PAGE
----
Injuries are, and always have been, part of football. So much so, in fact, that at the time of this writing, the three front-runners for the 2013 Ballon d’Or—Cristiano Ronaldo, Lionel Messi and Franck Ribery—are all out of action.
FIFA decided in its wisdom to extend the deadline for voting from November 15 to November 29, to take in the World Cup play-offs—a move that will have done Portugal’s hat-trick hero Cristiano Ronaldo’s bid to secure the prestigious award for the second time no harm at all.
Ronaldo previously won it in 2008, when he was at Manchester United. Since then, of course, it has been the exclusive property of CR7’s nemesis, Leo Messi.
In truth, the main reason for moving of deadline was that, of the coaches and national team captains eligible to vote via FIFA, only 80 percent had done so, while the figure of journalists who had voted under the France Football banner was 90 percent. FIFA are looking for a full house.
But it is perhaps an unfortunate comment on the game that, with less than half the season gone, whichever of the three superstars eventually lifts the trophy may well end up having to hobble across to pick it up.
Why, I wonder, is this the case? Who is to blame?
Whatever the reason, there’s no doubting that as they get older, the bodies of the three contenders—(Ronaldo (28), Messi (26) and Ribery (30)—change, and unless they also change certain things in their routines and lifestyle, injuries become far more of a risk.
Secondly, playing 40 games a season is more than enough for anyone, but the fact is that with success comes more games. The top players are now playing up to—and in some cases, over—60 matches. Very often, something has to give.
|2013-14 Season Starts|
|Lionel Messi||15 (+1 sub)||3 (+2 sub)||18 (+3 sub)||16||5|
|Franck Ribery||15 (+2 sub)||8||23 (+2 sub)||13||10|
Clearly FIFA, UEFA and the country’s federations must take their share of the blame, but so must coaches and players of the clubs themselves.
Rotation is a well-used word, but not a practice used enough in the case of the superstars. Up to getting injured this weekend, Ronaldo had played every minute of every game for Real Madrid this season.
Sometimes the position in the club of the elite means that coaches' hands are frequently tied and they are not able to substitute their club's crown jewels as often as they would like. This is mostly because those are the players who guarantee a better performance, and also because those players themselves do not want to miss a minute of playing time.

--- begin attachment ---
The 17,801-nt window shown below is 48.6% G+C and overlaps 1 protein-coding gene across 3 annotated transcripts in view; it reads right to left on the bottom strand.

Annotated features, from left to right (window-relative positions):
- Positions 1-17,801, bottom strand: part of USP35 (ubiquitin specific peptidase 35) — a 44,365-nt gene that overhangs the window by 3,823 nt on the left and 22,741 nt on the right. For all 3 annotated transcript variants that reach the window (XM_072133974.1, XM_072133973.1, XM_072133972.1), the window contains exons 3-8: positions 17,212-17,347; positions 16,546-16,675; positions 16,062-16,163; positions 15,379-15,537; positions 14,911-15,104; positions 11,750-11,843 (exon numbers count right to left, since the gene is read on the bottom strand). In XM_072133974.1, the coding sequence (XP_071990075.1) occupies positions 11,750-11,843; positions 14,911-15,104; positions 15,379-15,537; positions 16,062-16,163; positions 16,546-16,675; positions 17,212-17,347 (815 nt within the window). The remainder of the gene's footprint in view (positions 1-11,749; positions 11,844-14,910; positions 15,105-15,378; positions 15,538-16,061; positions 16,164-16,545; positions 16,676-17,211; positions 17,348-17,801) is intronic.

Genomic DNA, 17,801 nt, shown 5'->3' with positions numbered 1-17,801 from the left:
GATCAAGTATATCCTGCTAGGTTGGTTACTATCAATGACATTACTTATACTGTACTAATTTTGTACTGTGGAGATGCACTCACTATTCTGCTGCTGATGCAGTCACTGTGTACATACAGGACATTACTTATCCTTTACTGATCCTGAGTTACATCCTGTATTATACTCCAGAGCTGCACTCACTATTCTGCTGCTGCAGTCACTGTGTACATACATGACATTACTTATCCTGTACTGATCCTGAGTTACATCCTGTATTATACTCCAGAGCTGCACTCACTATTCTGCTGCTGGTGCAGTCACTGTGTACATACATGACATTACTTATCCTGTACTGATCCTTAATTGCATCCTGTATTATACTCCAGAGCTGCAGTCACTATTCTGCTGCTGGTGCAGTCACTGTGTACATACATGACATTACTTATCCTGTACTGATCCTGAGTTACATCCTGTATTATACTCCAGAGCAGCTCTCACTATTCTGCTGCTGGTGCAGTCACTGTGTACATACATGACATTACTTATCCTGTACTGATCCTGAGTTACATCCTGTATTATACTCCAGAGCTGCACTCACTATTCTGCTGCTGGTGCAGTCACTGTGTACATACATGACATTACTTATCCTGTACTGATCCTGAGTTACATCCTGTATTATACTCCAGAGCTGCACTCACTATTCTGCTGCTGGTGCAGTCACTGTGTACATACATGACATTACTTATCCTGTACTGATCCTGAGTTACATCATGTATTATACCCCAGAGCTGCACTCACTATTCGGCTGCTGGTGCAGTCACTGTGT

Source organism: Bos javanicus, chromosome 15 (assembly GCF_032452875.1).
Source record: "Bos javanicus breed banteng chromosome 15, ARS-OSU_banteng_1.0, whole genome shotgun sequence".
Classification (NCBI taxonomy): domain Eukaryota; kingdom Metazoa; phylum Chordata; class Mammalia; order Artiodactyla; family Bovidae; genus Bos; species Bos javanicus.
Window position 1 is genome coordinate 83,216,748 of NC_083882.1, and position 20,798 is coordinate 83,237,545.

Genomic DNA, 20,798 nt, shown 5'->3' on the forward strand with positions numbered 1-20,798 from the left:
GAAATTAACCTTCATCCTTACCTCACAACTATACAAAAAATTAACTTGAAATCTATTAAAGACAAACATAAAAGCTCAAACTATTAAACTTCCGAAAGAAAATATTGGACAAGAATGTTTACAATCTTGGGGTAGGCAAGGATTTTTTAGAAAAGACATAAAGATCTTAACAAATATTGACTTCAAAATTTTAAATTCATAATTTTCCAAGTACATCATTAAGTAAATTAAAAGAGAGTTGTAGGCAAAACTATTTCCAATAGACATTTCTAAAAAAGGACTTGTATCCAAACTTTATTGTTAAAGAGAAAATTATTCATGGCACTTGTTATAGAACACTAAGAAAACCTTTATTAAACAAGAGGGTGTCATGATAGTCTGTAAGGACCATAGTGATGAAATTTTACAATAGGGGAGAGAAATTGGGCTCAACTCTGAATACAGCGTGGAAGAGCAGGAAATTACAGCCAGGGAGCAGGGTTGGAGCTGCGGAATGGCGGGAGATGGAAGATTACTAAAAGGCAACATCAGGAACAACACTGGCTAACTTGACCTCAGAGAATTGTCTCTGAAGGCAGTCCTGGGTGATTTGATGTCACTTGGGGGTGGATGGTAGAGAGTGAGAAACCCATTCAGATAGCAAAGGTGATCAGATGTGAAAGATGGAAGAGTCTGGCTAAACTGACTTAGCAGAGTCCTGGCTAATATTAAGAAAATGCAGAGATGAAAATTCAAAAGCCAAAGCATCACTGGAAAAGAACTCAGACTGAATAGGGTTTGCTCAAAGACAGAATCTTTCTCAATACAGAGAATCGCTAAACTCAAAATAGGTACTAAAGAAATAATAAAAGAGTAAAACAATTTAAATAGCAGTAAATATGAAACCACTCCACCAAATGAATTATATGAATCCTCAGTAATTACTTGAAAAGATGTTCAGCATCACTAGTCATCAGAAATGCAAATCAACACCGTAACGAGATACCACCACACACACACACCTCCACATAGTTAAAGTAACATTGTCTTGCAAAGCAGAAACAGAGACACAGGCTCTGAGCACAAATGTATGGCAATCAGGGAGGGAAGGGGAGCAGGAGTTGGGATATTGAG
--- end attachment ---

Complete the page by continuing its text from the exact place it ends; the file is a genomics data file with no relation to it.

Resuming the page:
The delicate balancing act between the risking of puncturing egos and protecting vital investments needs to be addressed—not just for a season, but for the long-term benefits of both club and player alike.
And we’re not just talking about physical injury here. We’ve seen situations of burnout with players like Michael Owen and even Raul, who, although still playing, definitely saw his level drop from the age of 27. It also happened to Ronaldinho and Brazil’s Ronaldo—two of the very best.
Coaches and players need to address the situation, and they need to study the calendar and realise that sometimes players need rest. Perhaps even more importantly, they need protection from themselves.
For an object lesson in how to do this, look no further than the wiliest of managerial foxes, Sir Alex Ferguson. Ferguson would regularly, just after Christmas and just before the third round of the FA Cup, announce that players like Cristiano Ronaldo or Ryan Giggs were "injured."
These injuries were frequently treated with a spot of rest and relaxation, somewhere like the Cayman Islands.
The fact is, if Sir Alex used to give certain players a break, he didn’t do it out of the goodness of his heart, but rather because he knew it was the best thing to do. And if we want to see the best players lasting longer, it would help to have a definitive study of the effects of excessive playing time.
Any scientist out there willing to give us the definitive answer?